The National Women’s Soccer League on Wednesday laid out an ambitious, and potentially risky, plan to return to the field late next month for its first games since the start of its 2020 season was interrupted by the coronavirus pandemic.
Under the schedule that league officials outlined Wednesday morning, the nine teams would gather in Utah in late June and complete their entire seasons as a 25-game tournament over 30 days.
The proposed event, to be called the N.W.S.L. Challenge Cup, will be an Olympic-style tournament with a group-play stage and then an eight-team knockout tournament. The games — the first is set for June 27 — will be the league’s first competition since last October’s championship game, and will succeed only through a mix of careful planning, extensive virus testing, strict health protocols and no small amount of good fortune.
And all of it hinges on the players’ willingness to participate, the absence of new outbreaks and hundreds of tests before and after the games arrive in Utah.
All of the matches will be played in the Salt Lake City suburbs of Herriman and Sandy, the home of one of the league’s teams, Utah Royals F.C.
Under the format the N.W.S.L. has proposed, each team would play four games at the 5,000-seat Zions Bank Stadium in Herriman to determine seedings for an eight-team knockout round that will follow. The semifinals and final (set for July 26) would be played at the larger Rio Tinto Stadium in Sandy, the home of the Royals.
No fans will be allowed to attend any of the games. CBS will broadcast the tournament opener and the final, and the other games will be available live on the network’s CBS All Access streaming platform.
Dell Loy Hansen, the Utah Royals owner, and his organization will be the de facto host. Hansen, who also owns the Major League Soccer team Real Salt Lake and the two Utah stadiums, will use his team’s expansive training complex to accommodate all of the teams’ training and competition needs. The league plans to partner with two area hotels to house all nine teams and their staff members in what the league is calling an “N.W.S.L. Village” — an effort at a quasi-quarantine that it hopes will lessen the risk of coronavirus infection for all involved.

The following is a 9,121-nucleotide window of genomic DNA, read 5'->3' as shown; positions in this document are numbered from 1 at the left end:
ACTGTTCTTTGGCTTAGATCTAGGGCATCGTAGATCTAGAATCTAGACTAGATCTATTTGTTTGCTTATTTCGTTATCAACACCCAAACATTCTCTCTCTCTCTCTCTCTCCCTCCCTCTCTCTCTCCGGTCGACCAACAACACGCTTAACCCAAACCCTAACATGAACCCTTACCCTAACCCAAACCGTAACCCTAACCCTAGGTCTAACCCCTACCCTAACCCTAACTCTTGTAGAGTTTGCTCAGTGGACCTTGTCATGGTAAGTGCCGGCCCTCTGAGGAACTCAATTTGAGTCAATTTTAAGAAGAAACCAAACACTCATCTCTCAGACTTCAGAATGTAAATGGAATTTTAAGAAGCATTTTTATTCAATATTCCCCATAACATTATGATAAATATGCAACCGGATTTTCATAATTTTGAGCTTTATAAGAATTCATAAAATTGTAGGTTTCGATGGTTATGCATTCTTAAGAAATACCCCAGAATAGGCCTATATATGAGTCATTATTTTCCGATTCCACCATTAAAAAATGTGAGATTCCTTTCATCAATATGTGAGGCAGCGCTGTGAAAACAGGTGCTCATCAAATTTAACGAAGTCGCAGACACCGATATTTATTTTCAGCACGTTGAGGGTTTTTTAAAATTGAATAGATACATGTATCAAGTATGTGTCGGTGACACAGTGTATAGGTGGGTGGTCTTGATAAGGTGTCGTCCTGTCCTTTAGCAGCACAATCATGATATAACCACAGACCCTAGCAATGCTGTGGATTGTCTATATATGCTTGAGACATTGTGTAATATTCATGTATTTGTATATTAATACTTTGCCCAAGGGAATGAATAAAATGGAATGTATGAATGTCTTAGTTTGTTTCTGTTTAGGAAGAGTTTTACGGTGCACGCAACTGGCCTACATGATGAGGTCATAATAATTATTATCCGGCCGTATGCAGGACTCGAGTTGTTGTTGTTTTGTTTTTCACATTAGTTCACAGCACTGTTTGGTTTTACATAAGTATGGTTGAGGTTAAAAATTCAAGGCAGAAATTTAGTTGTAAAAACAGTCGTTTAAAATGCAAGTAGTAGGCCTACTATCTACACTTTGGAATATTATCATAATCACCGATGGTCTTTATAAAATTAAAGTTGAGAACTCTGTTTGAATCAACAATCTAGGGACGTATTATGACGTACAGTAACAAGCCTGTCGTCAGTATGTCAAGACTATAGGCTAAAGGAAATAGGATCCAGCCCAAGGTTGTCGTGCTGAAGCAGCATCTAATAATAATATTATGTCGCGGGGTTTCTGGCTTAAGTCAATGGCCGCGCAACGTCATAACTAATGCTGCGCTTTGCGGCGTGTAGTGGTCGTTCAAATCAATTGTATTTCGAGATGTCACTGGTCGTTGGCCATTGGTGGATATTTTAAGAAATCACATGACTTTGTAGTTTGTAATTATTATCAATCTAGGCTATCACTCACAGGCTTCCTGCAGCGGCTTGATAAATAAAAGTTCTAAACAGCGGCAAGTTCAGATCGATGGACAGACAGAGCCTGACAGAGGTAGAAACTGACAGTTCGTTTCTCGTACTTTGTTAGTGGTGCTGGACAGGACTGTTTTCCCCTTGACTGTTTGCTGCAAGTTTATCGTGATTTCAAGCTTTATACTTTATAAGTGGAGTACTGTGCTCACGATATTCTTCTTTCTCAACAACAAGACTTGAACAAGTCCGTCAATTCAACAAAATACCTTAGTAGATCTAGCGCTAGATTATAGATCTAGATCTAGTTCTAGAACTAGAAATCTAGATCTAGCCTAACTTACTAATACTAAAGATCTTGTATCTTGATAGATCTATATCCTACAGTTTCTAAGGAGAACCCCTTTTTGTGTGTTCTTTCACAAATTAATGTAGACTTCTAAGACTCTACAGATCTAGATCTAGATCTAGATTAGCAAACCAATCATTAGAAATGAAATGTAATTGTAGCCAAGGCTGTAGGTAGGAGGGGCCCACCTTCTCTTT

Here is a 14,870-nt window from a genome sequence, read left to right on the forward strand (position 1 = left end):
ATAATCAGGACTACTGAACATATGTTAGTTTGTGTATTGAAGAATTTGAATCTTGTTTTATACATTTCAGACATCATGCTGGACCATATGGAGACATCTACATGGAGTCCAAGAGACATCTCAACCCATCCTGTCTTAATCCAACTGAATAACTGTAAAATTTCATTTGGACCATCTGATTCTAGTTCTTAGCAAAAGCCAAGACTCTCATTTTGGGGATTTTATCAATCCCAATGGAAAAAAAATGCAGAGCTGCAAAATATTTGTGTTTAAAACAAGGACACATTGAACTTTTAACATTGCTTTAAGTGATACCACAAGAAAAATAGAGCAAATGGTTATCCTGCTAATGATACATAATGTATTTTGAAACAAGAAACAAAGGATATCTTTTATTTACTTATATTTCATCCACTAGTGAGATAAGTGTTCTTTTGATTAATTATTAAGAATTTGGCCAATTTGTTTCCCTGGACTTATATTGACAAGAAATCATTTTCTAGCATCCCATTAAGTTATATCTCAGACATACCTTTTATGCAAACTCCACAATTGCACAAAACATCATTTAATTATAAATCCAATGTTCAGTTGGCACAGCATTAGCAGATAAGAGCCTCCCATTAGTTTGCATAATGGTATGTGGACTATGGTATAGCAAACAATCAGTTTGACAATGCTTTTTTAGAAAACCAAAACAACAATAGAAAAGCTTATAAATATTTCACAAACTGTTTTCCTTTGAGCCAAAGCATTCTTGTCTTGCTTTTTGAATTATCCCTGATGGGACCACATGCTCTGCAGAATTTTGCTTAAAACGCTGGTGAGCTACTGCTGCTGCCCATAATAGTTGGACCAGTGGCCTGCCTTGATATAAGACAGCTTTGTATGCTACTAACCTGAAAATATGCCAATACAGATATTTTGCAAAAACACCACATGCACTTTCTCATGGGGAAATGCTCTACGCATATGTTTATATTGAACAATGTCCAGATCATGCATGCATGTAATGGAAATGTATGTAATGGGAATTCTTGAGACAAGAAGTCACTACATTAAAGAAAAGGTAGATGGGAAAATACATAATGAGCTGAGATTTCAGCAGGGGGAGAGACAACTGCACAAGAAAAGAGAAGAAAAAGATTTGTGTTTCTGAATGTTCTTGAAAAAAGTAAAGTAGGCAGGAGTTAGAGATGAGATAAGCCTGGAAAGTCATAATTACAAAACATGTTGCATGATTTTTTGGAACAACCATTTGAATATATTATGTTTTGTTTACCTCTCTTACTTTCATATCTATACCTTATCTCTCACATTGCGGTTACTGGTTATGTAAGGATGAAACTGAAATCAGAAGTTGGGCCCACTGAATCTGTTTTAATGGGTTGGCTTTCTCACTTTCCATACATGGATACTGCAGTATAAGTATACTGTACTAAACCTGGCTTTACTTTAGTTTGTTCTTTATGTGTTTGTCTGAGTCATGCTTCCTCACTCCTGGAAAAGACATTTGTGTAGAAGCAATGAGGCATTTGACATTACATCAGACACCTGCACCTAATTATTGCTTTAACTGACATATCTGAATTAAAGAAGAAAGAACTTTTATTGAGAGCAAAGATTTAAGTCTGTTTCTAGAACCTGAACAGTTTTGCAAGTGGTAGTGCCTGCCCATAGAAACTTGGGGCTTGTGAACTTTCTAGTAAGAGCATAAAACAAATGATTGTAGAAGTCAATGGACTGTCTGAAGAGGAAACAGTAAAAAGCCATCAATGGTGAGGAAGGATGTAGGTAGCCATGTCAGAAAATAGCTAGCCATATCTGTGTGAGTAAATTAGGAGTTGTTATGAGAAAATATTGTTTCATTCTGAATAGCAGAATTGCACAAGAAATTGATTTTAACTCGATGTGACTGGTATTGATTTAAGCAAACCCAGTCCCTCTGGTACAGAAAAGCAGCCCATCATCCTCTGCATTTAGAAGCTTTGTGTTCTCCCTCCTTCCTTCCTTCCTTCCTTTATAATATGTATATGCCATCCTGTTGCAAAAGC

Details of the event are not final. As recently as Tuesday, league officials and representatives of the players associations representing the league’s rank-and-file players and the members of the United States women’s national team were still working to negotiate testing and isolation protocols, best practices to avoid contracting or spreading the virus, and off-the-field guarantees for the teams and their players both during pretournament camps in their home cities and at the Utah event itself.
It is unclear how many of the members of the United States women’s national team, who represent the bulk of the league’s best players and marquee attractions, will take part. The team members remain split on playing, according to two people with knowledge of their plans, with some eager to get back on the field and others wary of the health and injury risks of a compressed season played — except for the semifinals and final — on artificial turf and during an ongoing pandemic.
Still, the league’s ability to forge a plan that would save its season when other women’s leagues have failed qualifies as a success. Under its new commissioner, Lisa Baird, the N.W.S.L. has even managed to sign three new commercial partners: P&G and Secret, who will serve as presenting sponsors for the Challenge Cup, and Verizon, which will announce a multiyear agreement with the league on Wednesday.